Motor Burnout

    The motor in the window may be burned out and needs to be replaced. Take the car to an authorized MINI repair facility or replace the motor yourself.

How to Troubleshoot a 2004 Chevy Tracker

How to Troubleshoot a 2004 Chevy Tracker

The Chevy Tracker is a compact sport utility vehicle manufactured by General Motors. The Tracker was produced in the United States between the 1989 and 2004 model years. Typical issues with the 2004 Tracker are found in the front brake rotor, gas cap and front struts. These common trouble areas should be the primary focus when troubleshooting the Tracker.

Instructions

    1

    Examine the most typical trouble spots for vehicles such as the fan, timing and serpentine belts, battery, spark plugs and tire pressure. Also ensure that the oil, fuel and fluid levels are normal.

    2

    Check for throbbing and/or pulsing sensations when braking. This could be an indicator of worn front brake rotors, which should be replaced.

    3

    Check the instrument panel. The "check engine" light will illuminate if the gas cap is worn or loosely attached.

    4

    Feel for excessive bouncing when driving at high speeds. Examine the front struts and replace them if necessary.

    5

    Examine the front suspension for corrosion. If corrosion is present, take the Tracker to a qualified Chevrolet dealer to determine what components need replacing.

How to Discover a Blown Head Gasket

The head gasket is a critical component of the automobile engine. This thin layer of material forms a seal between the engine block and the engine head cover. The head gasket must seal each of the pistons, while also sealing the various flow-passages for engine oil and engine coolant. To perform these functions the head gasket must withstand the high engine temperatures and pressures while resisting chemical attack from exposure to gasoline, hot exhaust gasses, oil and coolant. Learning how to discover a blown or leaking head gasket can help vehicle owners to address the problem and avoid expensive engine repairs later on.

Instructions

    1

    Look for smoke from the vehicle tail pipe when the engine is running. Blue smoke in the exhaust means that oil is leaking into the cylinders. Heavy white smoke means that coolant is leaking into the cylinders. This should not be confused with the water vapor that comes out of the tailpipe until the engine is warmed up.

    2

    Check the condition of the engine coolant. Open the coolant reservoir and check the fluid surface for floating scum or foam. Check the color of the coolant. It should be a semi-clear greenish color. If it is brackish and brown it means that oil is leaking into the coolant passages.

    3

    Look for engine exhaust gas bubbles in the coolant. With the engine cold, open the vehicle radiator cap. Start the engine and wait for it to warm up to the point that the thermostat opens and the coolant circulates through the radiator. Look for bubbles of exhaust gas in the circulating coolant. Rev the engine a few times to see if the bubbles increase.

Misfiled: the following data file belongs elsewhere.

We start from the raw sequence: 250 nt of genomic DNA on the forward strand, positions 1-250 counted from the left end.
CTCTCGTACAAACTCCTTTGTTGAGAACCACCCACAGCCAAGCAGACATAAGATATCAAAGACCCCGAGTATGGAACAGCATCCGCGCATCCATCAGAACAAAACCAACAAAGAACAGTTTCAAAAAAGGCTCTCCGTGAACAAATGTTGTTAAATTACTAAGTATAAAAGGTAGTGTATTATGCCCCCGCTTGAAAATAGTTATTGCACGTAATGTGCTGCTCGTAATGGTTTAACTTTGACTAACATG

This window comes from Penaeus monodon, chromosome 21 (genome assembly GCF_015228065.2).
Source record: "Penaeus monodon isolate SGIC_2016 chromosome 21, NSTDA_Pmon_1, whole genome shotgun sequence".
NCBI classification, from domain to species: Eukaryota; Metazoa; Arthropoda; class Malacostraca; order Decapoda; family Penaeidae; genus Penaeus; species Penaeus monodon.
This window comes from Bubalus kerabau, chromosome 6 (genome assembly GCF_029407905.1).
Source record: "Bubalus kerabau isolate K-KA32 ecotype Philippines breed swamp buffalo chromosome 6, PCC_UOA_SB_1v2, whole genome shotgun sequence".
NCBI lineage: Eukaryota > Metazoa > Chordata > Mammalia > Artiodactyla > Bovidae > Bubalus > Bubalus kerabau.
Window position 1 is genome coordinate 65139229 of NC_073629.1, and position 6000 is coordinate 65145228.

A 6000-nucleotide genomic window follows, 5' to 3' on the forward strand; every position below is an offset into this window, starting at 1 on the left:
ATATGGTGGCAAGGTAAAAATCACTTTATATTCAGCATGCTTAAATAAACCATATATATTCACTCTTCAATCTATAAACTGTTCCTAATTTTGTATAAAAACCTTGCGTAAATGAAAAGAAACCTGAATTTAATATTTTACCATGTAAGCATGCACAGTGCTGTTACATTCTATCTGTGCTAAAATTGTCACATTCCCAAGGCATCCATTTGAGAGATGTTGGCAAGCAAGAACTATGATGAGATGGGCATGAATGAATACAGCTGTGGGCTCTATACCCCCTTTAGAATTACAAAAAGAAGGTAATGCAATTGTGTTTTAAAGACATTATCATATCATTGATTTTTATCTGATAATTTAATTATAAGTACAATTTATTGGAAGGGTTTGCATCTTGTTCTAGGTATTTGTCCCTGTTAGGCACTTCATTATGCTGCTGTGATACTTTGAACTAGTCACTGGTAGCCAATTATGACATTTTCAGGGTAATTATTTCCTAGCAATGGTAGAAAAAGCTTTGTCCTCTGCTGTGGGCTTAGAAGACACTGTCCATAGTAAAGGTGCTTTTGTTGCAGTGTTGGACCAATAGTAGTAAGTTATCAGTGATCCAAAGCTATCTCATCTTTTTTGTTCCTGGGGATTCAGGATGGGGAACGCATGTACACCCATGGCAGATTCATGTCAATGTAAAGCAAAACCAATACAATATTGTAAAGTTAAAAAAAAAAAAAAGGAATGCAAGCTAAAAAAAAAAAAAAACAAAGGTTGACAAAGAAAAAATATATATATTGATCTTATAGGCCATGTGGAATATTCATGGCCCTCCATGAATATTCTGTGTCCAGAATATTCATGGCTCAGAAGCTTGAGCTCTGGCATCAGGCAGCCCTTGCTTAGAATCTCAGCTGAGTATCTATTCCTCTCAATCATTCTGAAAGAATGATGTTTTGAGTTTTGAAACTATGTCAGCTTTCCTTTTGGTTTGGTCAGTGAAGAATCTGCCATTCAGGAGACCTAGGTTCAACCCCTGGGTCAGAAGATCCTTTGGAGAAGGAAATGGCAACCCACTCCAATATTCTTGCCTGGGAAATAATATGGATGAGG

4

    Look for signs of coolant mixing with the engine oil. Pull out the oil dipstick and check the oil on the end for traces of beige colored froth. Open the oil filler cap and look for beige froth inside. This froth indicates that coolant is mixing with the engine oil.

    5

    Check the engine for signs of oil or coolant leaks. Trace any leaks back to their source to see if they come from the head gasket area. Eliminate the possibility that these are just spills by cleaning up any coolant or oil that you find and then checking again after the engine has been running for a while.

    6

    Remove the spark plugs one by one and check for signs of fouling. If oil or coolant is leaking into one of the cylinders, then the plug from that cylinder will be fouled.

    7

    Check the vehicle's engine performance against its historical performance. A leaking head gasket usually results in low compression in one or more of the engine cylinders as well as fouling of the spark plugs and valves. This will cause poor engine performance and rough idling.

How to Diagnose a Subaru

How to Diagnose a Subaru

Determining the causes of car troubles has changed over the decades, much like the vehicles themselves. What used to be deduced by looking at the filters and spark plugs is now regularly extrapolated from car sensors and scanners. Subaru cars are no exception to the pattern. All Subaru cars now have an onboard engine control module that pulls in signals from various sensors and changes the engine performance accordingly.

Instructions

    1

    Open the driver's side door and sit in the driver's seat. Find the scanner junction panel underneath the steering wheel. Open the panel and connect the OBDII scanner tool to the junction.

    2

    Insert the Subaru car keys into the ignition switch. Turn it to the "On" position but do not start the engine. Let the OBDII scanner communicate with the car's onboard computer and read codes stored in the memory. Look at the scanner as it displays the codes picked up. Write down the code numbers on a notepad with a pen, even if the scanner tells you what the code stands for -- you will need it later to describe to a mechanic.

    3

    Turn the car ignition back to the "Off" position and remove the car keys from the Subaru. Connect to the Internet with a computer and look up the codes you wrote down if your scanner doesn't describe them in detail. Write down the descriptions on your notepad.

    4